India Electricity Industry 1H12
India: Electricity covers the sector overview, generation performance in terms of electricity generation, plant load factor, power demand-supply position, consumption and installed capacity, transmission and distribution, policy framework, regulatory environment, and rural electrification. It also covers the recent policy initiatives, electricity tariff, hydropower development, industry SWOT and market outlook, plus the profile, comparative matrix and SWOT analysis of the industry leading players: National Thermal Power Corporation Limited (NTPC), Tata Power Company Limited (TATAPOWER), Reliance Infrastructure Limited (RELINFRA), Neyveli Lignite Corporation (NLC) and Calcutta Electric Supply Corporation Limited (CESC). http://www.bharatbook.com/energy-market-research-reports/india-electricity-industry-1h12.html
India’s fast-paced economic growth and its rapid rate of industrialisation and urbanisation have fuelled energy demand. According to the Central Electricity Authority (CEA), an additional capacity of around 76,000 MW is needed to satisfy the projected demand by 2016-17. Based on the progress made during the 11th Plan (2007-2012), a total capacity of 54,964 MW was added, short of its revised target of 62,374 MW. Despite that, in absolute terms, the capacity addition in the 11th Plan was much higher than the capacity added in the previous five-year plans.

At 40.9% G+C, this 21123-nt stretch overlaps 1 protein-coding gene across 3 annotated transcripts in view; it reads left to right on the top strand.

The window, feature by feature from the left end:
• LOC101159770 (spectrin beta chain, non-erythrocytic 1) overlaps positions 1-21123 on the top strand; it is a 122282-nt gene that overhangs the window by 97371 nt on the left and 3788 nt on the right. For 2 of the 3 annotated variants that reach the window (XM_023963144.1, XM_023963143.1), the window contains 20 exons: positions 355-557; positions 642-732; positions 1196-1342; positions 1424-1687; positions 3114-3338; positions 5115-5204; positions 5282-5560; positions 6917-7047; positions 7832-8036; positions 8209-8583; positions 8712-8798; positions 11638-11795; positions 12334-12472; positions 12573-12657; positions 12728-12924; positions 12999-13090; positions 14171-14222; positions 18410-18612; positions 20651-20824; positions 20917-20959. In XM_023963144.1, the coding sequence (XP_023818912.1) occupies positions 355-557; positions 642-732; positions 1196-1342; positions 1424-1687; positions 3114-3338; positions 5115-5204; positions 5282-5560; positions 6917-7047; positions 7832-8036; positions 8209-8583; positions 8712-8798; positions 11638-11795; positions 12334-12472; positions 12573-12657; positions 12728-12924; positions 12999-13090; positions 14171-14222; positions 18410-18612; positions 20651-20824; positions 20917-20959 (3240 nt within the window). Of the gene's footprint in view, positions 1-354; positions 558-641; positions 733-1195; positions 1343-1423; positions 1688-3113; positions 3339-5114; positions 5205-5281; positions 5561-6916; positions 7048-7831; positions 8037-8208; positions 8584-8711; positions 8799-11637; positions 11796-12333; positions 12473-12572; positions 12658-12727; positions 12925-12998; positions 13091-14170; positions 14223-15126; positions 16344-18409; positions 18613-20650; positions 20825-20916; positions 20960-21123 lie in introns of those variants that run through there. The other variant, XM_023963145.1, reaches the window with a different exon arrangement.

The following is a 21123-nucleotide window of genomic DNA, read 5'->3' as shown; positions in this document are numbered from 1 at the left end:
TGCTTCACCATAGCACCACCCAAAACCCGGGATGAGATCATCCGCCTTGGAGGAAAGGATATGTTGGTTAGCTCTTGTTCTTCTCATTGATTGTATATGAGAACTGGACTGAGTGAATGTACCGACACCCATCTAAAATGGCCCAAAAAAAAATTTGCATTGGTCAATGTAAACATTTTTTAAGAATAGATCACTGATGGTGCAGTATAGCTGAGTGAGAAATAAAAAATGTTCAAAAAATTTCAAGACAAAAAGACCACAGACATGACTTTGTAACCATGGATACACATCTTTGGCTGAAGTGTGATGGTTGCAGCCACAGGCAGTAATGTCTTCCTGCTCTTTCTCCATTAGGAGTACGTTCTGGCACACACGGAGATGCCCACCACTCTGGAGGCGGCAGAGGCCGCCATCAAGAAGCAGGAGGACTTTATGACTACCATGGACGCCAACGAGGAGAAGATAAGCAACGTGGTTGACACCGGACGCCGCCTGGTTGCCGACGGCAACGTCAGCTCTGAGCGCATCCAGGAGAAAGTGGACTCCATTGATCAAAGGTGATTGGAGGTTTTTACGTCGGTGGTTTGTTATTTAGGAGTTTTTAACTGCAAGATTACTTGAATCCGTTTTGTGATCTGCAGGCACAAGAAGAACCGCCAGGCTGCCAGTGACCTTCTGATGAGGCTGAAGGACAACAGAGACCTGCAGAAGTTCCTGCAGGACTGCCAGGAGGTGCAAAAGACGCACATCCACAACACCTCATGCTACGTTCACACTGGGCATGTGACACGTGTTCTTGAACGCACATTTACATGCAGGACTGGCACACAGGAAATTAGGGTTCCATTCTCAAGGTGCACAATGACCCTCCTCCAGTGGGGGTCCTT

The country’s appetite for energy is growing extremely fast, with demand outstripping supply, which has resulted in power shortages. India consumes roughly 3% of the world’s total energy. Despite increases in energy use, consumption per capita in India is one of the lowest in the world as compared to other countries, but this figure is steadily increasing. India has the fifth-largest generation capacity in the world with a total installed capacity of 199,877 MW as of March 2012. Thermal generation constitutes more than 65% of the total energy generation.
In order to fuel a rapidly growing economy, the Indian energy sector requires investments to the tune of USD 120–150 billion every five years. The imperative for private sector investment is strong in order to complement the public sector in meeting this investment requirement and to bring in the required capabilities and technologies to enhance energy resource extraction. Moreover, government policies and foreign investment in the sector will aim at bridging the gap between supply and demand of electricity in India.
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